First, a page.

Therefore, we assessed direct interaction of our tool ONs with recombinant human GPVI protein by surface plasmon resonance (Biacore). Since GPVI has increased affinity for collagen as a dimer [21, 22], we used the recombinant extracellular domain of human GPVI (aa21-267) with a C-terminal His tag and immobilized it on a Biacore microfluidic chip via anti-His antibodies to bring two GPVI fragments in close proximity. Bovine collagen type I and the positive control oligonucleotide ODN2395 Thio at 10 μM bound to immobilized GPVI, as expected. No binding was observed with 10 μM ODN2395 lacking thio modifications in the backbone. When the (AC)n oligonucleotides were tested at a concentration of 10 μM, a length-dependent increase in binding to GPVI protein was observed with maximal binding of the 20-mer (AC)10 (Fig 2A–2C). In order to determine the concentration dependency of GPVI binding, we run a concentration response binding experiment with (AC)8 and observed half maximal binding at a concentration around 2 μM ON (Fig 2D). Overall, the binding activity of the tested ON tools was similar to that of the collagen control.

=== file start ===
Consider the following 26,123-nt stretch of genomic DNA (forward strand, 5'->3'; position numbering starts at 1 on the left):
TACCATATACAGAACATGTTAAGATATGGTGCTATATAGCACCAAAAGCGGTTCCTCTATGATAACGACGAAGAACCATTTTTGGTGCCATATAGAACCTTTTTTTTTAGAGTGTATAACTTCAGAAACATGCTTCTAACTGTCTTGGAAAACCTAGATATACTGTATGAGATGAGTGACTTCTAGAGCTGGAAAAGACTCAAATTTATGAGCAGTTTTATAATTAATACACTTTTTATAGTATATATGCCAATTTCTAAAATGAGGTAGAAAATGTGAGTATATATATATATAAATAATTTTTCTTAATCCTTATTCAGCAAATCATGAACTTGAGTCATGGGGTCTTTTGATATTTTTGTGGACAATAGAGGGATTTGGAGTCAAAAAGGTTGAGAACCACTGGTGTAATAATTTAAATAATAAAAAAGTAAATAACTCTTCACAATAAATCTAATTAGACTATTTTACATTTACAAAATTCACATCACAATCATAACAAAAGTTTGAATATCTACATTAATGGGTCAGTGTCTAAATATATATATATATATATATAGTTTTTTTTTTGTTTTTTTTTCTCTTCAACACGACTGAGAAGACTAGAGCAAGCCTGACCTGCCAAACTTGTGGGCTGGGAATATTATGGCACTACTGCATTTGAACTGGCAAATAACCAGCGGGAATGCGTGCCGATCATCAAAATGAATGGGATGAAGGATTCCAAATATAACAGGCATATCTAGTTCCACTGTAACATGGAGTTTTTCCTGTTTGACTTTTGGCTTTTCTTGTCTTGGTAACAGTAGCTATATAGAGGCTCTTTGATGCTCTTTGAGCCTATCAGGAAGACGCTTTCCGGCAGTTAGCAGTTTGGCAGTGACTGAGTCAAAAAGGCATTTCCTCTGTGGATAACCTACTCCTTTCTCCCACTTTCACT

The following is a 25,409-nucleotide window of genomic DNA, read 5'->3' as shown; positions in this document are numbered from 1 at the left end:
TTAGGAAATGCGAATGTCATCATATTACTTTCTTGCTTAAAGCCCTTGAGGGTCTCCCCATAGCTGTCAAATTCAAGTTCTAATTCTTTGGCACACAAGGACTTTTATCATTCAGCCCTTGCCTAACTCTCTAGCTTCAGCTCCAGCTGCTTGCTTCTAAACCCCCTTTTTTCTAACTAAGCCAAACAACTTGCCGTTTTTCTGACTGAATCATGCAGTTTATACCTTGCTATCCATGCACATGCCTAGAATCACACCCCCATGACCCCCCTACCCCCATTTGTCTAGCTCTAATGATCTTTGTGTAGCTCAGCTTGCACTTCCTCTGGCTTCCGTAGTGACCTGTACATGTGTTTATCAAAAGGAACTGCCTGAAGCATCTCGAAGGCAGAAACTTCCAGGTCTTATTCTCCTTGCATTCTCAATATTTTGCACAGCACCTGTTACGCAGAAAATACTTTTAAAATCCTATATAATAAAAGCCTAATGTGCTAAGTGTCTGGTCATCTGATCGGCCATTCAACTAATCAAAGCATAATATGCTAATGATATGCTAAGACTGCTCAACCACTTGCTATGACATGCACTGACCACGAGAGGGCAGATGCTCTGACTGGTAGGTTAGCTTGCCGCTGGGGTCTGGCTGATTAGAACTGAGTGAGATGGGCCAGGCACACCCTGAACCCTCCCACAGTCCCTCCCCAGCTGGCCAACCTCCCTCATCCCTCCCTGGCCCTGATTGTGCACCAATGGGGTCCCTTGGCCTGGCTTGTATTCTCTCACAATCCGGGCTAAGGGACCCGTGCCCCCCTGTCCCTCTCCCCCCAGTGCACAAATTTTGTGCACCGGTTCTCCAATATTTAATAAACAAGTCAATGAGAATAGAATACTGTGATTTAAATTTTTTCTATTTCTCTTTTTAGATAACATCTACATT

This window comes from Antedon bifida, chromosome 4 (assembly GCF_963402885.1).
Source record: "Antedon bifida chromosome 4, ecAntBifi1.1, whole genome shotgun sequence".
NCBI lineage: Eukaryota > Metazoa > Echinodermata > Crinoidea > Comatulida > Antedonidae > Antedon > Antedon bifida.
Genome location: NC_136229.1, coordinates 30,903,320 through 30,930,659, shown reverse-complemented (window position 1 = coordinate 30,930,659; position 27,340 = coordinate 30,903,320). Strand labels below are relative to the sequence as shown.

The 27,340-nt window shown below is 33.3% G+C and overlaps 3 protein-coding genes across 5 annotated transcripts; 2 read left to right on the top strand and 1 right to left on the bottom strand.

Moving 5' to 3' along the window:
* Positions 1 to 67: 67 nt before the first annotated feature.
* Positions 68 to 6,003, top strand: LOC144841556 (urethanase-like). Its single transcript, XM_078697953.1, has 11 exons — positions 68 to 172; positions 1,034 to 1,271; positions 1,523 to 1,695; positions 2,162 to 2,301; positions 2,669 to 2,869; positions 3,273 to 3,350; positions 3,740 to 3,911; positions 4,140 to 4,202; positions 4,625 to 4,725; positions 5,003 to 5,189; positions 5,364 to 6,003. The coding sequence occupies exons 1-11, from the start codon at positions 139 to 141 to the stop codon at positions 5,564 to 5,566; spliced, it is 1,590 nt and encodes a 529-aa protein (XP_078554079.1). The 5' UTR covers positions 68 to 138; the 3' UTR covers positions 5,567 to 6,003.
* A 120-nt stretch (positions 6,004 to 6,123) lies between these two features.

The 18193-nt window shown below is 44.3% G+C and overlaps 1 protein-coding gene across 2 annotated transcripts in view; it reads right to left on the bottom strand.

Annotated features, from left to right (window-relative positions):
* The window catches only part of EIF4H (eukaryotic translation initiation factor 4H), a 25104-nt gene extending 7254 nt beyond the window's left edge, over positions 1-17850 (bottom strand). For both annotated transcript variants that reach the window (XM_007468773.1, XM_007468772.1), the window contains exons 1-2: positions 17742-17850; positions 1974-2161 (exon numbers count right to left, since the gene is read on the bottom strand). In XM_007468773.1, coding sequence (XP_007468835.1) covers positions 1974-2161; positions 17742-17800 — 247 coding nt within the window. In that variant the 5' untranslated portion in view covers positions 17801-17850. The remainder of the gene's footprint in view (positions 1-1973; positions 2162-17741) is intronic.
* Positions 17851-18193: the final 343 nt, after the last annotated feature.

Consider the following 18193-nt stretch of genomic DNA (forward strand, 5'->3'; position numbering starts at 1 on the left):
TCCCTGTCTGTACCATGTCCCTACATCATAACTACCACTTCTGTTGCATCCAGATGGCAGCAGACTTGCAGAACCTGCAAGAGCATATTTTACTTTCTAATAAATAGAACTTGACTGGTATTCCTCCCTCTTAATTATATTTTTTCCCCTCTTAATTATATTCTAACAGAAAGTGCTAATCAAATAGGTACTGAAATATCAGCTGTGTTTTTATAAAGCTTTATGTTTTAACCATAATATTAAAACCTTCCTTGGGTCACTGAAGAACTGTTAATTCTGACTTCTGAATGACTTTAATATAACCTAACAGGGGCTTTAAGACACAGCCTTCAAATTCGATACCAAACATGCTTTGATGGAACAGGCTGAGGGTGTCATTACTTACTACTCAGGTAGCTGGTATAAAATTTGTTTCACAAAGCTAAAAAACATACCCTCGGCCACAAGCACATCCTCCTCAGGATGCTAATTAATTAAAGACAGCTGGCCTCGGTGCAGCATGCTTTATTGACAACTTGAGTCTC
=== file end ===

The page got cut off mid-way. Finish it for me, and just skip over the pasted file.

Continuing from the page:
Fig 2. GPVI receptor binding correlates with the number of PS modifications.

(A) Binding of bovine collagen type I, (B) ODN2395 Thio (+PS), ODN2395 (-PS) and (C) ONs of different length ((AC)5-11; right) to His-tagged GPVI protein captured on SPR chip via anti-His antibodies. All ONs were tested at 10 μM. Data are means ± SD (n = 24 (A); n = 12 (B)) and means with error bars demonstrating data range from two replicates (C). (D) Concentration response of (AC)8 binding to GPVI. Data are means ± SD (n = 3).

Interaction with PF4